Venue is not an essential element of the offense; rather, it is a jurisdictional matter. See La. Code Crim. P. arts. 611(A) & 615. Objections to venue must be raised by a motion to quash to be ruled on by the court in advance of the trial. State v. Roblow, 623 So.2d 51, 55 (La. App. 1st Cir. 1993). The defendant did not file a pretrial motion to quash, objecting to venue. Accordingly, this issue is not properly before this court. See State v. Rideout, 42,689 (La. App. 2nd Cir. 10/31/07), 968 So.2d 1210, 1212–13, writ denied, 2008-2745 (La. 9/25/09), 18 So.3d 87 ; State v. Matthews, 632 So.2d 294, 296 (La. App. 1st Cir. 1993).

Following the trial, the defendant sought to argue the venue issue in a post-trial motion in arrest of judgment. Louisiana Code of Criminal Procedure article 859, which provides the exclusive grounds for an arrest of judgment, provides: "Improper venue may not be urged by a motion in arrest of judgment." Accordingly, this argument is baseless.

Next, the defendant argues his motion for mistrial should have been granted. Specifically, the defendant contends that the illegal seizure of his medical records gave the State "an undue advantage against him at trial by allowing the jury to view information that was unconstitutionally obtained without a warrant." This issue has been fully addressed in the first assignment of error.

Finally, the defendant argues there was insufficient evidence to convict because his identity was not established at trial. According to the defendant, the State failed to prove that he was the person who sexually assaulted J.L. because J.L. did not identify the defendant in court "as her assailant." Further, according to the defendant, J.L. "was extremely positive that the person who raped her had a heart-shaped tattoo on his chest, but [he] clearly did not have such a tattoo."

A conviction based on insufficient evidence cannot stand as it violates Due Process. See U.S. Const. amend. XIV ; La. Const. art. I, § 2. The standard of review for the sufficiency of the evidence to uphold a conviction is whether or not, viewing the evidence in the light most favorable to the prosecution, any rational trier of fact could have found the essential elements of the crime beyond a reasonable doubt. Jackson v. Virginia, 443 U.S. 307, 319, 99 S.Ct. 2781, 2789, 61 L.Ed.2d 560 (1979). See La. Code Crim. P. art. 821(B) ; State v. Ordodi, 2006-0207 (La. 11/29/06), 946 So.2d 654, 660 ; State v. Mussall, 523 So.2d 1305, 1308-09 (La. 1988).The Jackson standard of review, incorporated in Article 821, is an objective standard for testing the overall evidence, both direct and circumstantial, for reasonable doubt. When analyzing circumstantial evidence, La. R.S. 15:438 provides that the factfinder must be satisfied the overall evidence excludes every reasonable hypothesis of innocence. See State v. Patorno, 2001-2585 (La. App. 1st Cir. 6/21/02), 822 So.2d 141, 144.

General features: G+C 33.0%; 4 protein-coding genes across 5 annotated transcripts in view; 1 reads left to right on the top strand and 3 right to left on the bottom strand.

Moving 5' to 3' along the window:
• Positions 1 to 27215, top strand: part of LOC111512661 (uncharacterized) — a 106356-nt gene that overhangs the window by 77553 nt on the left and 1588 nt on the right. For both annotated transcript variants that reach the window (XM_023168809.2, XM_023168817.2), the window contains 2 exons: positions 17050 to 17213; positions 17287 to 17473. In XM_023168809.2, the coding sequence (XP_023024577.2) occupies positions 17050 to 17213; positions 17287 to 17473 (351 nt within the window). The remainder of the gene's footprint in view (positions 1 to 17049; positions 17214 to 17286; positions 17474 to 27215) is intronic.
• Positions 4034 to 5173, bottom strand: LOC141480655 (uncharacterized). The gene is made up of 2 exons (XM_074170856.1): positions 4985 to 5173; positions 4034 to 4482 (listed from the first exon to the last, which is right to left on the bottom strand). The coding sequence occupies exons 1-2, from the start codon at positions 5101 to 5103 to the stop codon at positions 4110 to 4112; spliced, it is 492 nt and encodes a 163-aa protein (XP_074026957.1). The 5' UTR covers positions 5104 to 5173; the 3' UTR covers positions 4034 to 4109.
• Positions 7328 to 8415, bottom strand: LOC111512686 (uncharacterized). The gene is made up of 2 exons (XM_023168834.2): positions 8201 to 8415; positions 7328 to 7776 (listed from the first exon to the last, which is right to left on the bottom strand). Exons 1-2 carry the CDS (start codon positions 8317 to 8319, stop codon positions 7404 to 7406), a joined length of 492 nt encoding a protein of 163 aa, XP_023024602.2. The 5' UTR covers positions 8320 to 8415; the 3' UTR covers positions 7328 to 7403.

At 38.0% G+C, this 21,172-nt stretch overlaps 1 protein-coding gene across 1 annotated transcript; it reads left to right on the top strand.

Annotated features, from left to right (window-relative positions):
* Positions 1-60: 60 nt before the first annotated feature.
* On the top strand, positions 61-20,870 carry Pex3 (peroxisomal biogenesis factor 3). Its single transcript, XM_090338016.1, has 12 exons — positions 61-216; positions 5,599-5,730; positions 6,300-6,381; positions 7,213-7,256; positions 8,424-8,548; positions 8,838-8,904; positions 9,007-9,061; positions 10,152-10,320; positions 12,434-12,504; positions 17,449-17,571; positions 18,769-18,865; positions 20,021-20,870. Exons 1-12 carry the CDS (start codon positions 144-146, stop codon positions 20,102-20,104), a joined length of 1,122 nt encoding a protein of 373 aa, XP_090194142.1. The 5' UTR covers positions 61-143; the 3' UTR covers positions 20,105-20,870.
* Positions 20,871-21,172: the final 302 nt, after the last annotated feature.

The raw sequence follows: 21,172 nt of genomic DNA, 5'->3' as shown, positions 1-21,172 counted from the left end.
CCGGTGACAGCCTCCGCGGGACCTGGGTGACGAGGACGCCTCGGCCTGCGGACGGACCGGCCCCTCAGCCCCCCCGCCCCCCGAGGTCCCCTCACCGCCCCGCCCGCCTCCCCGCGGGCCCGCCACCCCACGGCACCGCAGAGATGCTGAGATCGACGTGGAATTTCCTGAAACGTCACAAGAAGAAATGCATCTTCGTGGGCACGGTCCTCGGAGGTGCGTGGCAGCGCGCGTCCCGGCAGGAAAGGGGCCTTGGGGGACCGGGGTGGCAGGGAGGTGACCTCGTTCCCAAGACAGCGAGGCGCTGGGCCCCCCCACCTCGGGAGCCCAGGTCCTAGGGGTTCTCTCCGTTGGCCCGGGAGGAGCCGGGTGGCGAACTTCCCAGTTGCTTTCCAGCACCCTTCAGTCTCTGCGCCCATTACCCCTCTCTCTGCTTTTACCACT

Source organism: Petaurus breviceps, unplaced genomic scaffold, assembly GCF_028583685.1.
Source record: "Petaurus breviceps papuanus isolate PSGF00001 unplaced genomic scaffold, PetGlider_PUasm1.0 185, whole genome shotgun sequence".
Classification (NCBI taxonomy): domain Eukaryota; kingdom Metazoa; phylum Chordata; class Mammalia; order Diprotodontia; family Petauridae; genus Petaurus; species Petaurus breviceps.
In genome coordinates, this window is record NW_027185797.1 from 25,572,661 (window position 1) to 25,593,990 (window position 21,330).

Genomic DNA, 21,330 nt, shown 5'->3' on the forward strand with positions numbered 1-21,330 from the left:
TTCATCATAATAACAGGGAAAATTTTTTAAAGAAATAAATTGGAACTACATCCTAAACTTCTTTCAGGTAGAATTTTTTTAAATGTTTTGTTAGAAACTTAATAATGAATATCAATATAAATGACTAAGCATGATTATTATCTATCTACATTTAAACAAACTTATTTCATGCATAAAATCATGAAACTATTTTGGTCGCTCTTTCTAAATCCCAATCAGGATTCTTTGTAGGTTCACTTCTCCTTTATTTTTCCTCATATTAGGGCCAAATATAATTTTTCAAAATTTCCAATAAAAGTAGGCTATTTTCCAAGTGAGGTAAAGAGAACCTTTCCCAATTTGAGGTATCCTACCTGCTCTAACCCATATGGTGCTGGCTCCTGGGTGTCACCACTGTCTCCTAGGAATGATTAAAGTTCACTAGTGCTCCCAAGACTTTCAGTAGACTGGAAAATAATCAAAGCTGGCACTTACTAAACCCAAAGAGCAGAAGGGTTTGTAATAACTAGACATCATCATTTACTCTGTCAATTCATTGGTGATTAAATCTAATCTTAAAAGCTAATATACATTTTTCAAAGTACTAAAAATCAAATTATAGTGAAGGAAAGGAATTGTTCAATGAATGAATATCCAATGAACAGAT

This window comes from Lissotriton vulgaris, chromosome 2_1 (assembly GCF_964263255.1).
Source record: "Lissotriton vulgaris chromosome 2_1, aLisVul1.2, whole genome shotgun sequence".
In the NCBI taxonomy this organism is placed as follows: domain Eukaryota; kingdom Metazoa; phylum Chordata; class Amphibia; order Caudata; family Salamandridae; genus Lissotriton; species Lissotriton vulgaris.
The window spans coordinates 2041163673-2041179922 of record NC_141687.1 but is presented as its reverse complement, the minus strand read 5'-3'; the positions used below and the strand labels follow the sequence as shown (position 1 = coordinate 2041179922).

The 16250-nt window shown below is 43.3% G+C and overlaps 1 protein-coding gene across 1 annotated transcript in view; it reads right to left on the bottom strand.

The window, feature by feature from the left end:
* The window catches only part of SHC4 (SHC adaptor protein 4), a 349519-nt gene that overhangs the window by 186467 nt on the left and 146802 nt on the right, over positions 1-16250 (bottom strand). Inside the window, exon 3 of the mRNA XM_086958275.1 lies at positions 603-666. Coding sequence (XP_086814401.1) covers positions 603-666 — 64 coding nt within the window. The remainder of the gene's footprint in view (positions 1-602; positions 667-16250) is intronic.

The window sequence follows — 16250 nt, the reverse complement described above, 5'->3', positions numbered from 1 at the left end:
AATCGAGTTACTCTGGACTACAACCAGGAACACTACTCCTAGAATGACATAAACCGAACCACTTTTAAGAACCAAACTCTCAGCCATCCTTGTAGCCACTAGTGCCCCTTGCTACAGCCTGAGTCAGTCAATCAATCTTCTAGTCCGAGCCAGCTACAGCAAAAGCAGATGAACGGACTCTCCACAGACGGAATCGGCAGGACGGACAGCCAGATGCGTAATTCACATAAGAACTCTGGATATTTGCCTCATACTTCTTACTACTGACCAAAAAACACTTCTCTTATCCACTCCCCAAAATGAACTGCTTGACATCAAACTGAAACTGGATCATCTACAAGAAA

Furthermore, when the key issue is the defendant's identity as the perpetrator, rather than whether the crime was committed, the State is required to negate any reasonable probability of misidentification. Positive identification by only one witness is sufficient to support a conviction. It is the factfinder who weighs the respective credibilities of the witnesses, and this court will generally not second-guess those determinations. See State v. Hughes, 2005-0992 (La. 11/29/06), 943 So.2d 1047, 1051 ; State v. Davis, 2001-3033 (La. App. 1st Cir. 6/21/02), 822 So.2d 161, 163–64.

In 2013 (the applicable time period regarding the allegations against the defendant), La. R.S. 14:42 provided in pertinent part:

A. Aggravated rape is a rape committed upon a person sixty-five years of age or older or where the anal, oral, or vaginal sexual intercourse is deemed to be without lawful consent of the victim because it is committed under any one or more of the following circumstances:

* * * *

(4) When the victim is under the age of thirteen years. Lack of knowledge of the victim's age shall not be a defense.

In 2013, La. R.S. 14:41 provided in pertinent part:

A. Rape is the act of anal, oral, or vaginal sexual intercourse with a male or female person committed without the person's lawful consent.

B. Emission is not necessary, and any sexual penetration, when the rape involves vaginal or anal intercourse, however slight, is sufficient to complete the crime.

It is true that when J.L. testified, the State never asked her to point out the person in court who had raped her. This, however, had no impact on the positive identification of the defendant. At trial and in her CAC interview, J.L. referred to "Douglas" as the person who raped her. J.L. stated at trial that Douglas used to come around the house and that he was friends with Mr. Siano.